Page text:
Author(s): Zhang Li-zi
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Purpose: The purpose of the current study was to evaluate thyroid function in terms of serum thyroid-stimulating hormone (TSH, also known as thyrotropin), 3,5,3′-triiodo-L-thyronine (T3), and 3,5,3′,5′-tetraiodo-L-thyronine (T4, also known as thyroxine) levels in migraineurs in comparison with non-migraineurs using a systematic review of literature and a meta-analysis. Methods: This is a systematic review of case-control studies on serum TSH, T3, and T4 concentrations of migraineurs in comparison with non-migraineurs. After extracting the data from the finally included studies, the weighted overall standardized mean difference (SMD) was calculated. Results: The weighted overall SMD for the impact of TSH, T3, and T4 blood levels for migraineurs in comparison with nonmigraineurs was as follows: 0.804 (95% CI, 0.045–1.564), − 0.267 (95% CI, − 0.660–0.125), 0.093 (95% CI, − 0.077–0.263), respectively. It is noteworthy that only the p value for the significance of the overall SMD for serum TSH level was statistically significant (p = 0.038), as examined by the z-test. Conclusions: The results of the current study point to an association between migraine pathogenesis and changing TSH levels in comparison with those of controls.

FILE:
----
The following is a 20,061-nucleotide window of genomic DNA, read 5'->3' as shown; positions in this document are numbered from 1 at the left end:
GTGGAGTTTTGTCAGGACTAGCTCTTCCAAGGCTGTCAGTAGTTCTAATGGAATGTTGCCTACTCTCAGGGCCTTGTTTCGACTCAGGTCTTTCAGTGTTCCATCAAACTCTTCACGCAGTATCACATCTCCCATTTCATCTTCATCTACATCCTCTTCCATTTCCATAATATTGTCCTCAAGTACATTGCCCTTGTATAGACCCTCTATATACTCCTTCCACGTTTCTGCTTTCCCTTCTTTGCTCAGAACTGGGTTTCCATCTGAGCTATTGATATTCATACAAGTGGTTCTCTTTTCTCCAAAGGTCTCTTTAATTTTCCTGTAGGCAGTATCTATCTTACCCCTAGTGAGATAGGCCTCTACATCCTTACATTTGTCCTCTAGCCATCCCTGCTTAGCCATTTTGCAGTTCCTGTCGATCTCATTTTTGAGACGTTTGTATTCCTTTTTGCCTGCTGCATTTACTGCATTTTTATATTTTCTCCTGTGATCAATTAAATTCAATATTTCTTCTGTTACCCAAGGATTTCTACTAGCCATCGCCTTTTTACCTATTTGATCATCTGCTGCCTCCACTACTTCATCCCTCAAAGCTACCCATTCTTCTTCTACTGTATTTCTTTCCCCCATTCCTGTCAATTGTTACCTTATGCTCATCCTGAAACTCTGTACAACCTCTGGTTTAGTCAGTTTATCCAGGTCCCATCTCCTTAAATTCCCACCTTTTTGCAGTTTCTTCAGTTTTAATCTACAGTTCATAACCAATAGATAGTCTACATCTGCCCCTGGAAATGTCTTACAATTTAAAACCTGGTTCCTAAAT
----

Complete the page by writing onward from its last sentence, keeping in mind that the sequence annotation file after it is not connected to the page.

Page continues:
Introduction The physiological functions of Thyroid Stimulating Hormone (TSH) autoregulation, the ultra-short feedback loop inhibition of TSH by TSH itself, have not been determined. In this work we explored the role of TSH autoregulation in thyroid homeostasis. We synthesized the known physiology of autoregulation with theknown physiological relationships between thyroid hormones; in particular between free thyroxine and TSH. We analysed the implications of TSH autoregulation, on the generation of the TSH response to free thyroxine (the ‘TSH curve’), and on the variation inthis response, which might result from variations in hypothalamopituitary or thyroid gland function. Our analysis demonstrated that, in the circumstances of inter-individual and intra-individual variations to hypothalamo-pituitary function TSH autoregulation lessens variation in the TSH curve. This in turn enhances the probability of generating and maintaining a euthyroid free thyroxine value. This contribution of TSH autoregulation to the stabilisation of thyroid physiology offers a logical explanation for the evolutionary selection of this physiological process. Clinic-based studies suggest that hypothyroidism (as documented by high blood levels of TSH, also known as thyroidstimulating hormone/thyrotropin) may be a comorbid disorder as well as a pain exacerbating factor for primary headache disorders such as migraine. Interestingly, headache attributed to hypothyroidism was recently classified by the International Headache Society in the headache categories. The diagnostic criteria for headache attributed to hypothyroidism require pain resolution to have occurred within 2 months after effective treatment of hypothyroidism. Although there are original and review articles describing the hormonal levels relating to thyroid function in terms of TSH, 3,5,3′-triiodo-L-thyronine (T3), and 3,5,3′,5′-tetraiodo-L-thyronine (T4) blood concentrations and migraine pathogenesis, no meta-analysis study has yet been carried out on this subject. Thus, the purpose of the current study was to evaluate the hormonal levels relating to the functional state of the thyroid gland in migraineurs in terms of serum TSH, T3, and T4 levels for migraineurs in comparison with non-migraineurs, using a systematic review and meta-analysis of original case-control studies.